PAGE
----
From Chalet Chevron@Parnell, Auckland
The Bay of Islands holiday started slow on June 4. The morning drive to Paihia was uneventful. We stopped by Parry Kauri Park to see the second largest surviving tree in the world, the Kauri tree. At Paihia we learned about the history of New Zealand from the historic Treaty of Waitangi signed in 1840 between the Maoris and the British government and the culture of the Maori people who was, prior to arrival of the Europeans, the majority, but is now a minority race in its country. The Maoris themselves were not indigenous to New Zealand for they had came from Polynesia.
The June 5 trip to the northern most point of North Island, Cape Reinga, capped the tour. Although the day begun gloomily, and continued to remain so with non stop drizzle, except for the breaks we prayed for and was answered, we have never enjoyed ourselves this much. The adventure brought back memories of our school days. CS was go-go when the coach arrived Cape Reinga parking ground. We are to walk a distance to the Cape, where visitors are wowed by the merging waves of the Tasman Sea on the left and the Pacific Ocean on the right. It was absolutely windy and more than once I was nearly blown off my feet. Carrying my iPad to take pictures and videos I struggled between shooting and standing in the wind.
Where the walkway began a natural pathway up an incline challenged us and CS beckoned to me to take it. I accepted the challenge and followed. Now I have to deal with a third element, walking steadily up and down the slope. I remembered my knees are weak. Fortunately the soil and grass weren't slippery in spite of their wetness. We got to the iconic lighthouse at the Cape and spent several minutes savoring the sights. We praised and thank God for stopping the drizzle just as we arrived and amazingly soon after the coach left for our next destination it drizzled again!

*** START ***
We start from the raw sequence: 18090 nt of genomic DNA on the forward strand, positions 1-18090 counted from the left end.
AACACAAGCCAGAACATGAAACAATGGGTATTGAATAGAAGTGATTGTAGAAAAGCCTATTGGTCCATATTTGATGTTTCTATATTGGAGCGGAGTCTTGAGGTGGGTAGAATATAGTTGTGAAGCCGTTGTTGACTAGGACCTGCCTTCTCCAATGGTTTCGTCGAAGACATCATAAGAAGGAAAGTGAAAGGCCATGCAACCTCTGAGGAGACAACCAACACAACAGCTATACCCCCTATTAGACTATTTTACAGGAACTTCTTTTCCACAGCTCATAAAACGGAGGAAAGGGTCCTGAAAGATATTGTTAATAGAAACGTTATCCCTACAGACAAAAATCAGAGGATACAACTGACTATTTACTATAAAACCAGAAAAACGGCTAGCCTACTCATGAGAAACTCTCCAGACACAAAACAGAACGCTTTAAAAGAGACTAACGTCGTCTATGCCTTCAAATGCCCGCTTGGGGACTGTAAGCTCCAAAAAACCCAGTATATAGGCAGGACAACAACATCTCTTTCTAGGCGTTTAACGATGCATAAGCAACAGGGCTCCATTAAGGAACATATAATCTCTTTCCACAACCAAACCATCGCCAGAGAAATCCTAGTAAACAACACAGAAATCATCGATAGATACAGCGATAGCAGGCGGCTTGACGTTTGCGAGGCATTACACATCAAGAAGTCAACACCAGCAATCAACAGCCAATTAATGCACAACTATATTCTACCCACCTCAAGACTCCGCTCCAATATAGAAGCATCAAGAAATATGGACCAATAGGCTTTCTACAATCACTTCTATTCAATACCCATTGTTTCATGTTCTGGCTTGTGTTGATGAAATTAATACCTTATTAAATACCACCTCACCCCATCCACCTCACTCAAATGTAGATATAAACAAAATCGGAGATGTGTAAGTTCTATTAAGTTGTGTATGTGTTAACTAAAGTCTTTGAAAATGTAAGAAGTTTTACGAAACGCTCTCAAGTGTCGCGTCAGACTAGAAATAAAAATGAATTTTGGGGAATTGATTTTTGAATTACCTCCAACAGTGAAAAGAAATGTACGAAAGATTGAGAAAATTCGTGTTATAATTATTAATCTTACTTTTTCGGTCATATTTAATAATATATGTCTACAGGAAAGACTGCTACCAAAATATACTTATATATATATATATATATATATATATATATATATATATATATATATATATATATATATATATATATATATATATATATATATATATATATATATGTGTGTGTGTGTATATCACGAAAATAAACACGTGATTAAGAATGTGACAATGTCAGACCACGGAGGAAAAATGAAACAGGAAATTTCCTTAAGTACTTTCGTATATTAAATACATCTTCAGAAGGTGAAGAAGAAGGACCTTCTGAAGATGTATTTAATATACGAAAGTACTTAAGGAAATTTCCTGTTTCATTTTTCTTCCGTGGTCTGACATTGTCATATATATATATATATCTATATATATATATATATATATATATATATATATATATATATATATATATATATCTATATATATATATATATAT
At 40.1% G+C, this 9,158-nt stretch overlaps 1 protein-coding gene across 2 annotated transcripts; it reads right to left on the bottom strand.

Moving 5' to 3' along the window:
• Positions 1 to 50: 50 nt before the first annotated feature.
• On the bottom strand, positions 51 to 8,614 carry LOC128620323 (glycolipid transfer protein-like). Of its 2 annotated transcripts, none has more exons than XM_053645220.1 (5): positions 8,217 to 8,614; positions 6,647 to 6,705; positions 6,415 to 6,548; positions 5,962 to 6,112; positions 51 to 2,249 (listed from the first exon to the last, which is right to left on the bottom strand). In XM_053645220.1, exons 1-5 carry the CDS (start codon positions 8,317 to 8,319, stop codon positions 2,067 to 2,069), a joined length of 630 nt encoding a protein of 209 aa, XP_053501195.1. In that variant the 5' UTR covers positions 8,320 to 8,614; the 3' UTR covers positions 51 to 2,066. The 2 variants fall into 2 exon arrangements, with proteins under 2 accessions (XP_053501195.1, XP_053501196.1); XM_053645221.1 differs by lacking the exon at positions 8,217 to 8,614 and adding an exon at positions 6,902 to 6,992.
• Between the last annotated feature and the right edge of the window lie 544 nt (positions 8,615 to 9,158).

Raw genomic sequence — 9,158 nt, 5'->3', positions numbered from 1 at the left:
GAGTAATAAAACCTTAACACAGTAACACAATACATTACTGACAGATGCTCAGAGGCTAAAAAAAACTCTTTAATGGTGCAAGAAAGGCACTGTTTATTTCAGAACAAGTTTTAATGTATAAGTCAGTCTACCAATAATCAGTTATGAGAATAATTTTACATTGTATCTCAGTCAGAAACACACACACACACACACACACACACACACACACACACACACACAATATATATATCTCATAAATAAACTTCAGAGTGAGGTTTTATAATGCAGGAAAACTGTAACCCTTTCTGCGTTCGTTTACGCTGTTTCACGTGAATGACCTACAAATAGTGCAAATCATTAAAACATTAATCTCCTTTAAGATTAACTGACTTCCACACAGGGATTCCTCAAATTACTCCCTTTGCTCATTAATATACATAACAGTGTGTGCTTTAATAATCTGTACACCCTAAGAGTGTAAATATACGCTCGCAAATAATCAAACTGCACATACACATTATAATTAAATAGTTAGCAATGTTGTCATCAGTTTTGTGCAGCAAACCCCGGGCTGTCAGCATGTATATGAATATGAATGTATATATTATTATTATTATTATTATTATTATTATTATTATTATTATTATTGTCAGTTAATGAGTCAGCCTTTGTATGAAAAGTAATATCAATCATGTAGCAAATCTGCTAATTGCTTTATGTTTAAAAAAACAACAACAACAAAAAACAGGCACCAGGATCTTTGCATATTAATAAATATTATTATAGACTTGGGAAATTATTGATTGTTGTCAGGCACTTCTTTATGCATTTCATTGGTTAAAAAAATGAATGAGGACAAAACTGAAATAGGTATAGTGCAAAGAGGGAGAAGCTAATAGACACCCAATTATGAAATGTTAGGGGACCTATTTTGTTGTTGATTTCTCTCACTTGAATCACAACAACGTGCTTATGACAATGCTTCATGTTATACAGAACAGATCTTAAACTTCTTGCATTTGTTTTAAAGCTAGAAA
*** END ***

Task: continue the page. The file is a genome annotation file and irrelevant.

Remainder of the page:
As if being physical at the Cape wasn't enough for two kids aged 64 the next activity at the Ninety Mile Beach was one I had to think hard to participate or not. The drizzle had again subsided for us to get off the coach. The activity was sand tobogganing down a sand dune using a surf board. Honestly I've never done that in my life. I asked should I embarked on this stressful exercise? Firstly I have to climb up a steep sand dune with the surf board in hand against strong winds blowing fine sand across my way. Secondly I have to learn how to balance and steer the board as it speed down the dune. I decided I am not too old to miss this opportunity and throw caution to the winds. I prayed to God for protection from injuries.
As I came down the first slide I felt energized and seeing CS move up again I followed although I was heaving and panting. My second slide was from a lower level but an achievement nonetheless. As I reentered the coach, my pants sandy and feet dirty, I beamed victoriously that I did now what I should have done 45 years ago.
The final day of the tour is to Cape Brett to view the Hole in the Rock but has to be aborted due to choppy waters there. We also didn't managed to spot any dolphins, orcas or whales. I wasn't disappointed as I've seen lots of the pictures on the Internet. Compared to Halong Bay cruise, this was rough. I mean rough by my standard that I had to stay quiet when the catamaran was rolling and pitching to avoid throwing up. Thankfully we didn't have a real breakfast, just muffin and coffee, so my stomach had nothing to give.
The highlight of the cruise was at Urupukapuka Island, the largest in the Bay where we spent an hour climbing up to the the Lookout and viewing the Bay and surrounding sights. The path was littered with sheep dung which dirtied our shoes that we have to clean up before we re-board the ship.
We returned to Auckland and to our Chalet Chevron hotel at 8pm and after freshening up re-visited our good friend Aaron and his family who served us dinner. We had so much to talk that we are forced to tear ourselves away after 11.30 so that Aaron can rest. We thank God for the marvelous ways the many events had turned up.